The Dying Art

It was an absolutely delicious day on Monday. As I began to write, the bell chime was about to fly off the porch. It’s been serenading the neighborhood for a week and now it has hit crescendo. Just as wonderful for me are the smudges of blue, gray and white in the sky. If you look close you can imagine pastels and chalky fingers, smudges all over this sky-canvas. I love days like this.

I’ve been reading a book called The Art of Dying Well. It could just as easily be called The Art of Living Well. So much to consider and plan for. In my world, I have leaned heavily on the idea that our marriage will replace the need for planning, but that is not the case. There is so much more than what the laws of community property afford us. 

Of course, this gets me to thinking about my own longevity; how I understand it and how I ultimately feel about it. People think I’m being pessimistic, or worse, fatalistic when I talk about what a good death looks like to me. They are equally uncomfortable hearing that my focus will always be on quality and not quantity of life. For such an inevitable thing for all of us, we really should talk about it a lot more than we do.

Even if medication continues to keep my RA symptoms arrested, it almost certainly will cause damage to the other systems supporting me. There is a likelihood that this disease will take years off of my projected life span (and that is without this new risk of Covid), so that is how I’m planning. I like to see that as realistic and not the contrary. In fact, I think it’s irresponsible not to acknowledge well documented facts. 

I’ve witnessed a lot of dying in the past five years and I’m beginning to see planning in a whole new light. In this book are suggestions for each phase we find ourselves in and what steps we can take to keep the quality of our lives high as we age: 50’s, 60’s, 70’s and 80’s. We can choose to do it wisely and gracefully, or not. It comes down to paying attention and recognizing where you are on your own arc. Maybe it’s an arc of health and maybe it’s an arc of illness, but either way it makes sense to sketch it out and tell the truth about it.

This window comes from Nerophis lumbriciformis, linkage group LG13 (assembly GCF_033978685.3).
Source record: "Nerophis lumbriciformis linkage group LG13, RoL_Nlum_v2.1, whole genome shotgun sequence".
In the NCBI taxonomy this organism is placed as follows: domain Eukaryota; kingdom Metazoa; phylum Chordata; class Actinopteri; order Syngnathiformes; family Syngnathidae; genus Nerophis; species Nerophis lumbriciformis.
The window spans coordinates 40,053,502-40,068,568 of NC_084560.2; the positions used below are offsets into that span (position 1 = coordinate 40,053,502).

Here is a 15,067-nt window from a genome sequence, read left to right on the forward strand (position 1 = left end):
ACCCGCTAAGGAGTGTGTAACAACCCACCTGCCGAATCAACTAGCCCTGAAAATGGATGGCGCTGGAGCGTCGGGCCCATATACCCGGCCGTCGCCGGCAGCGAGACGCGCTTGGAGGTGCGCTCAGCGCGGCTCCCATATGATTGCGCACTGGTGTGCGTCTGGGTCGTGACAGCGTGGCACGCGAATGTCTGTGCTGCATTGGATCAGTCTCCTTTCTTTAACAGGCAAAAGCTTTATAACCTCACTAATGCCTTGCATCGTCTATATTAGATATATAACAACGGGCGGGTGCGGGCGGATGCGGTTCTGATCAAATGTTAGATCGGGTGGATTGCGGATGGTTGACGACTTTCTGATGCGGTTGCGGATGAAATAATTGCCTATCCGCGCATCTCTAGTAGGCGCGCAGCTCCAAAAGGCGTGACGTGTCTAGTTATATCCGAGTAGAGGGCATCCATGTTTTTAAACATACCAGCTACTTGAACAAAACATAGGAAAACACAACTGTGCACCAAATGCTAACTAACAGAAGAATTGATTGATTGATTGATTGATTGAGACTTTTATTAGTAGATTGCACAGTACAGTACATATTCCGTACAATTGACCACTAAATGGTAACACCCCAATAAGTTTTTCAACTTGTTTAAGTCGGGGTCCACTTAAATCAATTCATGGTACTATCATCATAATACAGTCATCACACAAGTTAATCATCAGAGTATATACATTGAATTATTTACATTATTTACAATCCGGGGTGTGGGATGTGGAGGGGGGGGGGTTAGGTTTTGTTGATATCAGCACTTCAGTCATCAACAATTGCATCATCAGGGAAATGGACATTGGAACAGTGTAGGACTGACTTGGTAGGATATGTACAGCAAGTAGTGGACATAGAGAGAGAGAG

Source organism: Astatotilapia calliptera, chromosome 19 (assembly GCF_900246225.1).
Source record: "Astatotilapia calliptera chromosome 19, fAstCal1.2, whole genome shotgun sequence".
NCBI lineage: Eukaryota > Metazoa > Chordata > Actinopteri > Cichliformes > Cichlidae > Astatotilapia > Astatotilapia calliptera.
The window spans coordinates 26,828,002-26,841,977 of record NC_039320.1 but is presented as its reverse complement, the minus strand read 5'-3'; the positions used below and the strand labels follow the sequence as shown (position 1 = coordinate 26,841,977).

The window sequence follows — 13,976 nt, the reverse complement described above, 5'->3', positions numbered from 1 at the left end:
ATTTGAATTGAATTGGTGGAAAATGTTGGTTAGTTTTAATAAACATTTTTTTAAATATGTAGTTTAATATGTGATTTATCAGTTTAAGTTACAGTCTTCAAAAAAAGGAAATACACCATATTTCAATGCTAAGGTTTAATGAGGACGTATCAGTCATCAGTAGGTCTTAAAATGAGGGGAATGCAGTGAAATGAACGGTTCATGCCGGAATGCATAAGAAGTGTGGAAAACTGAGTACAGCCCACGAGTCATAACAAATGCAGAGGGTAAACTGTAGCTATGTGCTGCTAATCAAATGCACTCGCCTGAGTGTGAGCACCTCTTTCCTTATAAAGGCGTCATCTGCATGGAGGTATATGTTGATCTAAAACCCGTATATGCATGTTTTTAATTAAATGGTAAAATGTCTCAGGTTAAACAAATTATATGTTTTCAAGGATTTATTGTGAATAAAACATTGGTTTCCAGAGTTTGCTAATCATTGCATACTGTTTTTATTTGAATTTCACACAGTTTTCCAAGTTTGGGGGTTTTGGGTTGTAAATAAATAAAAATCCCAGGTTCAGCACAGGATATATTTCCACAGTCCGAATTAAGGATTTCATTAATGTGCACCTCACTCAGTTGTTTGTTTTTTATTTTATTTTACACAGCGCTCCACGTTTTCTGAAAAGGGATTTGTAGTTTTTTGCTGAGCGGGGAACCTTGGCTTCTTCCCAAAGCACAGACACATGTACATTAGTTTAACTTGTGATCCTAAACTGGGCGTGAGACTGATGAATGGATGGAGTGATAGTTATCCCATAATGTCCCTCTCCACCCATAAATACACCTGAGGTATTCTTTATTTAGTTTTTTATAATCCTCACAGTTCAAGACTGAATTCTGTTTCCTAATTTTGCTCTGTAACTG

Considering my own arc, I would do well to start actually getting rid of things that no longer serve a meaningful purpose. I can give some away, I can throw some away, I can recycle some, repurpose some and maybe even sell some. The important thing is to actually begin. I wrote a post months ago about “Dostadning” or Swedish death cleaning. It isn’t as morbid as it sounds. It’s actually an act of love. Stuff equals stress, and who needs it?

Beyond these very practical suggestions are the nagging feelings I have about life and death. There have been so many unexplained and unpredictable losses in these last five years that I’m left reeling. Those who left too early had dreams too. Probably many of them had set aside money and resources for “someday” or for:

●When I retire. 
●When I finish the book/painting/project
●When I feel stronger. 
●When the weather improves. 
●When the pandemic is over … 

As I begin the process of letting things go, I am preparing a mental list of things I want to remember. I’ve seen what a poor death looks like up close. I’ve seen what happens when you fail to plan. I’ve lived the words (often attributed to Buddha) that say “The trouble is, you think you have time …” 

We have today. Just that. Today.

My lists aren’t so much plans as they are reminders of what memory has jogged. Reminders about where to set the GPS and where to aim the sails. Reminders of the different stages of twilight and phases of the moon. Reminders to wake up and inhale. The rest takes care of itself. 

I won’t pretend to be good at this stuff. I dig through a box and conjure the exact feeling I had when I stuffed things in there in there in the first place. I am developing a stronger practice of letting go. It’s like snipping the string holding the kite and … away it flies. (And yes, I actually have a pretty neat kite if anyone would like to have it).


Yesterday I jumped back in and tried to make sense of what I seem determined to keep in those boxes. So much of it I’ve had for 40 years or more. Magazines, newspapers, artwork and papers from school. I have one big plastic bin full of nothing but small boxes that I keep just because they are good boxes. 

I have a large shadow box that I can use to hold trinkets of the past, small treasures. Most of it is just “stuff” though. I am holding on for all the wrong reasons. I have a pretty full recycle bin this morning. And several tubs ready for the thrift store. As I round the corner toward 60, planning now will mean less stress in the decades ahead.